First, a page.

Maybe that's why Dallas will always be a little more special to me than it should. Because the show had just started its translated syndication in Germany, gathering around for that hour each week became our common ground. Maybe that's why my host family wanted a French girl. No self-respecting French girl would put her family in the clink for oil rights.

Which brings me full circle back to the stereotypes still portrayed in the newly resurrected Dallas. Sure, the horns are gone, replaced now by sweet Italian sports cars. I can tell you first-hand from driving on both the Dallas North Tollway and the autobahn that there is little difference. Of the dozen or more cities that comprise the Dallas-Fort Worth metroplex, Dallas is most certainly where the money is.

Dallas is also where the hubris is. The stink about moving the home of the Dallas Cowboys out of the Dallas city limits to Arlington, a suburb between Dallas and Ft. Worth, was one of excessive pride. Nevermind that the seven million people spread throughout the surrounding cities contribute financially to the success of the team via ticket and merchandise sales. The Ewing family really capitalizes on the pride-goeth-before-the-fall premise.

I can also say, without hesitation, that out of all the places I have lived and visited that there is a reason Mary Kay headquarters is in Dallas. Women take care of themselves here. Women wear makeup here, even to make the trek to the mailbox. So when the Ewing women are dressed to the nines with lined lips and manicured nails, you can rest assured they smell rich, too. All authentic.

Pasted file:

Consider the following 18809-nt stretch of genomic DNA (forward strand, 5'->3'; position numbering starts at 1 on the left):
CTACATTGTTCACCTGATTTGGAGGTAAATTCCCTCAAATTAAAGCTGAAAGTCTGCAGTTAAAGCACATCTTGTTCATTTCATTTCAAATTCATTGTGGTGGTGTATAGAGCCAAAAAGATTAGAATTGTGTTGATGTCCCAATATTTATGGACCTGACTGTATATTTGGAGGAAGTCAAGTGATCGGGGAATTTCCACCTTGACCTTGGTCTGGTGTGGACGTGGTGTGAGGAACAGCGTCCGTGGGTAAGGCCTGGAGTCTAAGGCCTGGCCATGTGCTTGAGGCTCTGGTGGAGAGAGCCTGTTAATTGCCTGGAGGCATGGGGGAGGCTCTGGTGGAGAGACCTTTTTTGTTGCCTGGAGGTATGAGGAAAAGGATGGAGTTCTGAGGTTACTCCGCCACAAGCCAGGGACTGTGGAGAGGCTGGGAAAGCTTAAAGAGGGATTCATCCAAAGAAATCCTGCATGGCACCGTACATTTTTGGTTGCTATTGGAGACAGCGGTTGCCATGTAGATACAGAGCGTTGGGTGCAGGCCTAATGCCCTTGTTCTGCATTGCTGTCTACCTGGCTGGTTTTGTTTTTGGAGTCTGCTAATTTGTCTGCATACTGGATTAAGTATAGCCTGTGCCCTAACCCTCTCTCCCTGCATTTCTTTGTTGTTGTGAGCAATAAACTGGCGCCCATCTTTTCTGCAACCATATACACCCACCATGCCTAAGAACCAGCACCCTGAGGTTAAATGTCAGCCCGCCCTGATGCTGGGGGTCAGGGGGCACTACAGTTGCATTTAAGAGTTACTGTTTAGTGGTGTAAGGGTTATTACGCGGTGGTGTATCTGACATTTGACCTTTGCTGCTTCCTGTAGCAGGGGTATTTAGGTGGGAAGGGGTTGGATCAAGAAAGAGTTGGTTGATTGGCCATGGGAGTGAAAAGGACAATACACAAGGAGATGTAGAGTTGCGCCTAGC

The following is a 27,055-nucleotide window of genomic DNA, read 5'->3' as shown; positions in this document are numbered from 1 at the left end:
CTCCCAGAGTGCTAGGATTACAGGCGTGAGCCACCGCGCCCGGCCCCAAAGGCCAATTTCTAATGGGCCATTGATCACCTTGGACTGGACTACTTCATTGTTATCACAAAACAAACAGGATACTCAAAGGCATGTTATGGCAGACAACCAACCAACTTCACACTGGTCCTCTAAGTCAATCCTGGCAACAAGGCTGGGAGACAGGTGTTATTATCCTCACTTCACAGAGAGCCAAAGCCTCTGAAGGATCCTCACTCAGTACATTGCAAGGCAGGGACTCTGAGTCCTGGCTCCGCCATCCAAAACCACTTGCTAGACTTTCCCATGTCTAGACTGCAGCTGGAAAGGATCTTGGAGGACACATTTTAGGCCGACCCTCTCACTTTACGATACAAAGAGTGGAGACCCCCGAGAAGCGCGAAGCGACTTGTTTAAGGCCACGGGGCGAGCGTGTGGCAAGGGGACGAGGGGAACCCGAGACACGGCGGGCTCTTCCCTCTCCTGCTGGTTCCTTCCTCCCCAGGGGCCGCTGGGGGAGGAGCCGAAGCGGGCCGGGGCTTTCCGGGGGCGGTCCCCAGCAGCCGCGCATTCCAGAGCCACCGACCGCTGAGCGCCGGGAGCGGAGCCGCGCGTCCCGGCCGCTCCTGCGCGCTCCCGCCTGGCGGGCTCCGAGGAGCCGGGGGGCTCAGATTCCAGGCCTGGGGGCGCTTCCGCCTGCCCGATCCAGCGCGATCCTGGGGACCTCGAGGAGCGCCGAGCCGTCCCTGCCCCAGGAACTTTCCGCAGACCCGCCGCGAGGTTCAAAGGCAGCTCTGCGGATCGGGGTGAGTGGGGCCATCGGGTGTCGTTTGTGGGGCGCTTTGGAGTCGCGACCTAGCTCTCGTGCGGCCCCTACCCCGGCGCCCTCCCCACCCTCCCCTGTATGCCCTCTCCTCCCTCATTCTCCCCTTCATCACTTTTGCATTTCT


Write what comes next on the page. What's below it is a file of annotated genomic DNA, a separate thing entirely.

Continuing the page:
The spectacular plethora of good looking men here in jeans and cowboys boots? No stereotype, I assure you. Entire Harlequin lines of romance novels have been devoted to this natural wonder of beauty.

What about the series strikes me as inauthentic? Not one "ya'll" has slipped into the dialogue. Stereotype? Sure. During my lifespan, there has been a huge influx of transplants into this city. Some pick up this slang, some don't. But I don't buy into a family who has had a Texas ranch in their family for a century who doesn't let the Y-word slip occasionally. I blame that on the writers. Hollywood types, I'm sure. The thing about the Y-word is that it is no measure of intelligence. Think of it as efficiency and clarity. When addressing a group of individuals, "ya'll" covers more and better than the awkward "you guys" or "you all." Even J.R. would know a thing or two about efficiency.